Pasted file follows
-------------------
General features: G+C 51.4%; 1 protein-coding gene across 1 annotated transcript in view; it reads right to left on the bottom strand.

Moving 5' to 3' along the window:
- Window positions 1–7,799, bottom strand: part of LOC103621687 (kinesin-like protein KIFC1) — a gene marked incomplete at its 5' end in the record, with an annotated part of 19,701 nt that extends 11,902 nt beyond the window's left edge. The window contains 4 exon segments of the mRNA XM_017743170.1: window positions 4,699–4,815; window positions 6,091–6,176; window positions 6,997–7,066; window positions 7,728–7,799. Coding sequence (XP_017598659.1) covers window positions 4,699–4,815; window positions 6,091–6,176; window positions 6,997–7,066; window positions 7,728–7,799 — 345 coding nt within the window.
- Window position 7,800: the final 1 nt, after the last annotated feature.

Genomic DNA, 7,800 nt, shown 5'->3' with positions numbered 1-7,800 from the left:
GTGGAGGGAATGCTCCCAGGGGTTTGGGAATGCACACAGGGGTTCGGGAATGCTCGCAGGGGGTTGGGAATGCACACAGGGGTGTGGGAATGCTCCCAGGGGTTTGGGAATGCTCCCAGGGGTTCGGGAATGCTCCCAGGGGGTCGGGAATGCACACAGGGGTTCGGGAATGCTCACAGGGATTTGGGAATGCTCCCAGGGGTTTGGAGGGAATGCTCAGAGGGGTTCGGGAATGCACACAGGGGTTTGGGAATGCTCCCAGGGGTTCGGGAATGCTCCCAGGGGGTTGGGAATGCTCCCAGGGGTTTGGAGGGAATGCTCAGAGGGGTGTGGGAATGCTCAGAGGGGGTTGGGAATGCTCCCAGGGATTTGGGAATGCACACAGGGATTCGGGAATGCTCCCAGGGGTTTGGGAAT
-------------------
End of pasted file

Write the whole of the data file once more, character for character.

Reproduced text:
General features: G+C 51.4%; 1 protein-coding gene across 1 annotated transcript in view; it reads right to left on the bottom strand.

Moving 5' to 3' along the window:
- Window positions 1–7,799, bottom strand: part of LOC103621687 (kinesin-like protein KIFC1) — a gene marked incomplete at its 5' end in the record, with an annotated part of 19,701 nt that extends 11,902 nt beyond the window's left edge. The window contains 4 exon segments of the mRNA XM_017743170.1: window positions 4,699–4,815; window positions 6,091–6,176; window positions 6,997–7,066; window positions 7,728–7,799. Coding sequence (XP_017598659.1) covers window positions 4,699–4,815; window positions 6,091–6,176; window positions 6,997–7,066; window positions 7,728–7,799 — 345 coding nt within the window.
- Window position 7,800: the final 1 nt, after the last annotated feature.

Genomic DNA, 7,800 nt, shown 5'->3' with positions numbered 1-7,800 from the left:
GTGGAGGGAATGCTCCCAGGGGTTTGGGAATGCACACAGGGGTTCGGGAATGCTCGCAGGGGGTTGGGAATGCACACAGGGGTGTGGGAATGCTCCCAGGGGTTTGGGAATGCTCCCAGGGGTTCGGGAATGCTCCCAGGGGGTCGGGAATGCACACAGGGGTTCGGGAATGCTCACAGGGATTTGGGAATGCTCCCAGGGGTTTGGAGGGAATGCTCAGAGGGGTTCGGGAATGCACACAGGGGTTTGGGAATGCTCCCAGGGGTTCGGGAATGCTCCCAGGGGGTTGGGAATGCTCCCAGGGGTTTGGAGGGAATGCTCAGAGGGGTGTGGGAATGCTCAGAGGGGGTTGGGAATGCTCCCAGGGATTTGGGAATGCACACAGGGATTCGGGAATGCTCCCAGGGGTTTGGGAAT